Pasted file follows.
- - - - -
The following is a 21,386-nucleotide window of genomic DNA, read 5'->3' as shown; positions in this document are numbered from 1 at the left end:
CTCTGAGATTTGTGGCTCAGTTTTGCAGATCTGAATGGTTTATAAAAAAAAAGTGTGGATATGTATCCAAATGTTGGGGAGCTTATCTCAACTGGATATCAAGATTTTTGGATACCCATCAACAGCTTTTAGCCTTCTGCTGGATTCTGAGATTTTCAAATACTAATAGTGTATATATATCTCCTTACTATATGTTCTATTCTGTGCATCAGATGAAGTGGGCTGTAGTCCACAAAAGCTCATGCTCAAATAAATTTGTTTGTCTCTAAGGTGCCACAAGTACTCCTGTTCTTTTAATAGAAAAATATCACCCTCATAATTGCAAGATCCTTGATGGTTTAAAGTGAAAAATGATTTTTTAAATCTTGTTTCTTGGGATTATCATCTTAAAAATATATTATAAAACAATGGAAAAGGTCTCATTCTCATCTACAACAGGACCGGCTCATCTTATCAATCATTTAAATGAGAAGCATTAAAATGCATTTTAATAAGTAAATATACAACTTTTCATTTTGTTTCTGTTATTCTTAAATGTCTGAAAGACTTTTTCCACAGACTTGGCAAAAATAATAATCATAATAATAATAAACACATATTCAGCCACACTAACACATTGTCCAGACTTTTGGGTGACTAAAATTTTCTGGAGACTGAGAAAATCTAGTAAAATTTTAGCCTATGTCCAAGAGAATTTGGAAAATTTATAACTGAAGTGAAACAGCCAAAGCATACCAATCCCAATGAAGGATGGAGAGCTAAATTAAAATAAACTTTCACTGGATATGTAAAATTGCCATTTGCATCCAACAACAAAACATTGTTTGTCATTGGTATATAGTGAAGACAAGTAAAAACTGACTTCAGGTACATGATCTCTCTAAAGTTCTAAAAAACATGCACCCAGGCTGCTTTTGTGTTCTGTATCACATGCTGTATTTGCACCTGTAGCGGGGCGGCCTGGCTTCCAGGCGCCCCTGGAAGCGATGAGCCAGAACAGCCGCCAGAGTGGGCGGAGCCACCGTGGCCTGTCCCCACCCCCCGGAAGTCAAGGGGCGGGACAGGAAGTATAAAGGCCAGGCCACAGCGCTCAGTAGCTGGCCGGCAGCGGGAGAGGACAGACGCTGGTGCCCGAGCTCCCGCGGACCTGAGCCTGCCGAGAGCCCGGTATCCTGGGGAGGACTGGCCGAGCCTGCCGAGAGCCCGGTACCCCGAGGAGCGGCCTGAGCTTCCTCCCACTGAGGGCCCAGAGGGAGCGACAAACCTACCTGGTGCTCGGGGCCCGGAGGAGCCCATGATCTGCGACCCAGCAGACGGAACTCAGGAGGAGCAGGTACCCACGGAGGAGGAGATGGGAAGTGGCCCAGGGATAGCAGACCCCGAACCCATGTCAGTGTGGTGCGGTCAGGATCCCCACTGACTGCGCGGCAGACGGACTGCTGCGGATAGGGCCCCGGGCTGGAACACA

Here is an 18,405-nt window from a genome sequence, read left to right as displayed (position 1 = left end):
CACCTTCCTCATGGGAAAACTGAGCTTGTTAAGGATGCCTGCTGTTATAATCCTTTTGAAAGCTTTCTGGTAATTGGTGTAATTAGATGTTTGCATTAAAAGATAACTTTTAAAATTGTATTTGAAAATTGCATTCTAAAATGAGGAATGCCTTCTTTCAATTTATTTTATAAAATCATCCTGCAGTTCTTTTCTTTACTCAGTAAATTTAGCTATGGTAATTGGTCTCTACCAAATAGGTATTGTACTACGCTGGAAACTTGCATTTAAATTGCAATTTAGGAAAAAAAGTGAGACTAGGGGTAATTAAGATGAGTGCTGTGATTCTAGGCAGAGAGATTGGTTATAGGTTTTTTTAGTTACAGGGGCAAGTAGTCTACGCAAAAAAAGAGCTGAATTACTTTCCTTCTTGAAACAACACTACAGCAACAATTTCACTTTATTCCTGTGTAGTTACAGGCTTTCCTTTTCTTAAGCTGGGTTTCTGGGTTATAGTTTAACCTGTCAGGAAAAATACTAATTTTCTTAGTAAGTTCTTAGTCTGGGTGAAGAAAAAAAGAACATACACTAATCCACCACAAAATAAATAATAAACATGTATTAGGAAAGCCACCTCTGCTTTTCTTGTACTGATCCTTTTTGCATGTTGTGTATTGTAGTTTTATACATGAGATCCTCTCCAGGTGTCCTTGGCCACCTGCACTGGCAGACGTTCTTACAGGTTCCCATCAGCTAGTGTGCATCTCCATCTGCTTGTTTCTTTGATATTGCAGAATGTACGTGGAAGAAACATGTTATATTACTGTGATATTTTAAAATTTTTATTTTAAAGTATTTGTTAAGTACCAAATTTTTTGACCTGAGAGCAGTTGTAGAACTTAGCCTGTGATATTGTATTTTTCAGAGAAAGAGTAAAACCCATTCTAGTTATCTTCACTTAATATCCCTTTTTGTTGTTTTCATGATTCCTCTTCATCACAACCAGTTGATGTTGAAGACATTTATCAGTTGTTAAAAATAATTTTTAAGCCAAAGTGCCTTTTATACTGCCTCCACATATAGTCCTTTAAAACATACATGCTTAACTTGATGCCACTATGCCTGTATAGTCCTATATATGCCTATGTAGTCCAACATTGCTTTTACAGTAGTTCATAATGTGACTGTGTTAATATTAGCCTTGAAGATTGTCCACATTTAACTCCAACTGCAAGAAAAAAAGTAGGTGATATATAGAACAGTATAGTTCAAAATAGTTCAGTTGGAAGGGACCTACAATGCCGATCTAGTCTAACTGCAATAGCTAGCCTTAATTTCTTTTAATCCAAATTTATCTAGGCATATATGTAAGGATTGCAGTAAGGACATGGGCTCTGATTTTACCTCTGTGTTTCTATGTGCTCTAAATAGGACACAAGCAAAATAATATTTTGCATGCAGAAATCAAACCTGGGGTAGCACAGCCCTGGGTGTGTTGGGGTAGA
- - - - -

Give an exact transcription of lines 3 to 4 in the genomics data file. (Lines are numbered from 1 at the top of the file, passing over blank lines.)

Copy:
Here is an 18,405-nt window from a genome sequence, read left to right as displayed (position 1 = left end):
CACCTTCCTCATGGGAAAACTGAGCTTGTTAAGGATGCCTGCTGTTATAATCCTTTTGAAAGCTTTCTGGTAATTGGTGTAATTAGATGTTTGCATTAAAAGATAACTTTTAAAATTGTATTTGAAAATTGCATTCTAAAATGAGGAATGCCTTCTTTCAATTTATTTTATAAAATCATCCTGCAGTTCTTTTCTTTACTCAGTAAATTTAGCTATGGTAATTGGTCTCTACCAAATAGGTATTGTACTACGCTGGAAACTTGCATTTAAATTGCAATTTAGGAAAAAAAGTGAGACTAGGGGTAATTAAGATGAGTGCTGTGATTCTAGGCAGAGAGATTGGTTATAGGTTTTTTTAGTTACAGGGGCAAGTAGTCTACGCAAAAAAAGAGCTGAATTACTTTCCTTCTTGAAACAACACTACAGCAACAATTTCACTTTATTCCTGTGTAGTTACAGGCTTTCCTTTTCTTAAGCTGGGTTTCTGGGTTATAGTTTAACCTGTCAGGAAAAATACTAATTTTCTTAGTAAGTTCTTAGTCTGGGTGAAGAAAAAAAGAACATACACTAATCCACCACAAAATAAATAATAAACATGTATTAGGAAAGCCACCTCTGCTTTTCTTGTACTGATCCTTTTTGCATGTTGTGTATTGTAGTTTTATACATGAGATCCTCTCCAGGTGTCCTTGGCCACCTGCACTGGCAGACGTTCTTACAGGTTCCCATCAGCTAGTGTGCATCTCCATCTGCTTGTTTCTTTGATATTGCAGAATGTACGTGGAAGAAACATGTTATATTACTGTGATATTTTAAAATTTTTATTTTAAAGTATTTGTTAAGTACCAAATTTTTTGACCTGAGAGCAGTTGTAGAACTTAGCCTGTGATATTGTATTTTTCAGAGAAAGAGTAAAACCCATTCTAGTTATCTTCACTTAATATCCCTTTTTGTTGTTTTCATGATTCCTCTTCATCACAACCAGTTGATGTTGAAGACATTTATCAGTTGTTAAAAATAATTTTTAAGCCAAAGTGCCTTTTATACTGCCTCCACATATAGTCCTTTAAAACATACATGCTTAACTTGATGCCACTATGCCTGTATAGTCCTATATATGCCTATGTAGTCCAACATTGCTTTTACAGTAGTTCATAATGTGACTGTGTTAATATTAGCCTTGAAGATTGTCCACATTTAACTCCAACTGCAAGAAAAAAAGTAGGTGATATATAGAACAGTATAGTTCAAAATAGTTCAGTTGGAAGGGACCTACAATGCCGATCTAGTCTAACTGCAATAGCTAGCCTTAATTTCTTTTAATCCAAATTTATCTAGGCATATATGTAAGGATTGCAGTAAGGACATGGGCTCTGATTTTACCTCTGTGTTTCTATGTGCTCTAAATAGGACACAAGCAAAATAATATTTTGCATGCAGAAATCAAACCTGGGGTAGCACAGCCCTGGGTGTGTTGGGGTAGA